Andrew McGahan’s final book, The Rich Man’s House, opens with an apology. ‘It’s a finished novel – I wouldn’t be letting it out into the world if it wasn’t – but I can’t deny that my abrupt decline in health has forced the publishers and I to hurry the rewriting and editing process extremely, and that this is not quite the book it would have been had cancer not intervened … for once I can fairly plead – I was really going to fix that!’
Exactly how long before his death from pancreatic cancer in February 2019 these words were written isn’t clear, but McGahan’s concern was unfounded. While it’s impossible to say what changes he might have made had he had more time, the novel as it stands feels neither rushed nor unfinished.
At its heart is the brooding physical presence of an imaginary mountain rising from the Southern Ocean between Antarctica and Australia. Christened the Red Wall by Captain Cook, but now known as ‘the Wheel’ due to a typographical error in the first edition of Cook’s Journal, the mountain is of truly astonishing proportions: more than fifteen kilometres taller than Everest, taller even than the vast Olympus Mons on Mars, it rises almost twenty-five kilometres above sea level, stretching far up into the stratosphere, its top so high it can be seen only indistinctly from its base.
Despite the Wheel’s physical improbability (or perhaps impossibility), McGahan goes to considerable lengths to make it feel plausible. He provides not just physical explanations (it is a small tectonic plate that has been tilted upward) but an elaborate imaginary history of its discovery, conquest, and cultural significance, most of it delivered in excerpts from books and magazines.
Central to this history is the story of one man, Walter Richman, the billionaire adventurer who has the distinction of being the only human being to reach the mountain’s summit, and whose conquest of the mountain – and mysterious actions at its top – remain controversial.
A contempt for the heedless privilege of power is written deep into McGahan’s fiction, as visible in the colonial violence at the heart of 1988 (1995) and The White Earth (2004), as it is in Last Drinks’s portrait of political corruption. Richman embodies both, his indifference to the human cost of his conquests a reminder that ‘billionaires make their own rules’. As the novel opens, he is in the process of completing his greatest project: a palatial residence built into the peak of the smaller mountain that rises beside the Wheel, a venture that has not only attracted furious criticism from environmentalists and others but has resulted in the deaths of a number of workers, including, most recently and publicly, the building’s designer, the celebrated Australian architect Richard Gausse.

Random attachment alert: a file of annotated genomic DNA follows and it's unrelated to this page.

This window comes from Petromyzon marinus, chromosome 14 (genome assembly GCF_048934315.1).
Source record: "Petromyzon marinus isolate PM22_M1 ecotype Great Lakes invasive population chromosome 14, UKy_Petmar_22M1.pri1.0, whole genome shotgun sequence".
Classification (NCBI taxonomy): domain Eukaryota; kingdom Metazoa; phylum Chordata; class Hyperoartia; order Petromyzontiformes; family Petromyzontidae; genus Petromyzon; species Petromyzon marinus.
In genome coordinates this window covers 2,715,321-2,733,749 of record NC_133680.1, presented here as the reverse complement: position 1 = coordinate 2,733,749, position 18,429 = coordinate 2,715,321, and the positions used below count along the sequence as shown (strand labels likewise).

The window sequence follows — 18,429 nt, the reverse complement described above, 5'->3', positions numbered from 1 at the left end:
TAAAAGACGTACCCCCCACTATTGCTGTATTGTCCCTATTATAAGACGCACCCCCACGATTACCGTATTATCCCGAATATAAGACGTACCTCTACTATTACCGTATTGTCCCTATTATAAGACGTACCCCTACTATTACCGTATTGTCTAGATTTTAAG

At Gausse’s funeral, his daughter Rita is approached and invited to visit the house. The request comes as a surprise, not least because Rita and her father were, to all intents and purposes, estranged, largely as a result of Rita’s now-abandoned career as a sort of medium, capable of communicating with ‘presences’: non-human intelligences that inhere in places of power such as mountains.
Against her better judgement, Rita accepts Richman’s invitation, and soon after finds herself among a select group the great man has gathered at the house that is her father’s last and greatest achievement. But, as becomes clear when a disastrous earthquake traps Rita, Richman, and the others in the house, Richman has invited Rita because he believes – or at least half believes – the various accidents that have befallen the project are the work of the presence that inhabits the Wheel, and its desire for revenge on him for defiling its peak.
McGahan was often praised for his preparedness to inhabit different genres, but while reading The Rich Man’s House it’s difficult not to wonder whether he mightn’t be better understood as a writer of speculative fiction and fantastika who occasionally wrote in more realist modes. After all, of his eleven published novels, only Praise (1995), 1988, and Last Drinks (2000) are strictly realist; the others veer from straight fantasy (the four Young Adult novels), to fabulist fantasy (Wonders of a Godless World, 2010), science fiction (Underground, 2007), and the gothic (The White Earth).
Through this lens, the failed career as a horror novelist of McGahan’s alter ego, Gordon (Praise and 1988), looks suggestive as well as satirical. But it also creates interesting affinities. Some of these are reasonably obvious – The Rich Man’s House’s haunted building, use of invented documents, and interest in ancient, inchoate terror place it in a tradition that flows back through Chuck Wendig and Stephen King to M.R. James and others. Likewise, its careful and occasionally over-extended working out of the practicalities of the science and history of the Wheel often has echoes of science-fiction writers such as Neal Stephenson.
More interestingly, however, the novel’s interest in geology and non-human presences makes it read like a companion piece to McGahan’s antepenultimate adult novel, Wonders of a Godless World. While it is difficult to know where their use as metaphors for questions about deep time and human transience ends and their role as something closer to manifesto begins, the two have a tension that lends the book as a whole a fascinating oddness.
Sadly some of this oddness slips away in the book’s final third, when the machinery of the plot takes over and Rita and her companions find themselves fighting to escape the Wheel’s malefic power. However, it also suggests that McGahan’s writing was continuing to evolve and change in fascinatingly unpredictable ways right up to the end, and underscores not just the uniqueness of his voice and vision, but the scale of his loss.